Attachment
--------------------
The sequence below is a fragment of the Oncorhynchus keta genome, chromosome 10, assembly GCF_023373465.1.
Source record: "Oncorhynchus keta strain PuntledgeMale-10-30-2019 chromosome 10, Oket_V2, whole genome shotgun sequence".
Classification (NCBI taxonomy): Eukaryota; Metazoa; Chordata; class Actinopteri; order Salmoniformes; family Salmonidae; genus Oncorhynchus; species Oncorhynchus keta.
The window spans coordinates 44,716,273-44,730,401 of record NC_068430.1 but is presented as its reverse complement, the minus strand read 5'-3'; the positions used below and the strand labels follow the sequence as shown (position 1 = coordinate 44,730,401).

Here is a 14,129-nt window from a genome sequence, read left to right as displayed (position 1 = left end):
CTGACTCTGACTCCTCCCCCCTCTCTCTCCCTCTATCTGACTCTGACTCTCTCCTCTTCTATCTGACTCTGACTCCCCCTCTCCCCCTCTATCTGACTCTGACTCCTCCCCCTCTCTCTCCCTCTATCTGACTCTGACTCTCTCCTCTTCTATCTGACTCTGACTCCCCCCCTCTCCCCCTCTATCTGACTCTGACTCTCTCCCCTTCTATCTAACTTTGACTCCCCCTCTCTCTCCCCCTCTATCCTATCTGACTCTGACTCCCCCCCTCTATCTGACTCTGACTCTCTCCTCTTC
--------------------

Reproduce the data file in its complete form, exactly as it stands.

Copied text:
The sequence below is a fragment of the Oncorhynchus keta genome, chromosome 10, assembly GCF_023373465.1.
Source record: "Oncorhynchus keta strain PuntledgeMale-10-30-2019 chromosome 10, Oket_V2, whole genome shotgun sequence".
Classification (NCBI taxonomy): Eukaryota; Metazoa; Chordata; class Actinopteri; order Salmoniformes; family Salmonidae; genus Oncorhynchus; species Oncorhynchus keta.
The window spans coordinates 44,716,273-44,730,401 of record NC_068430.1 but is presented as its reverse complement, the minus strand read 5'-3'; the positions used below and the strand labels follow the sequence as shown (position 1 = coordinate 44,730,401).

Here is a 14,129-nt window from a genome sequence, read left to right as displayed (position 1 = left end):
CTGACTCTGACTCCTCCCCCCTCTCTCTCCCTCTATCTGACTCTGACTCTCTCCTCTTCTATCTGACTCTGACTCCCCCTCTCCCCCTCTATCTGACTCTGACTCCTCCCCCTCTCTCTCCCTCTATCTGACTCTGACTCTCTCCTCTTCTATCTGACTCTGACTCCCCCCCTCTCCCCCTCTATCTGACTCTGACTCTCTCCCCTTCTATCTAACTTTGACTCCCCCTCTCTCTCCCCCTCTATCCTATCTGACTCTGACTCCCCCCCTCTATCTGACTCTGACTCTCTCCTCTTC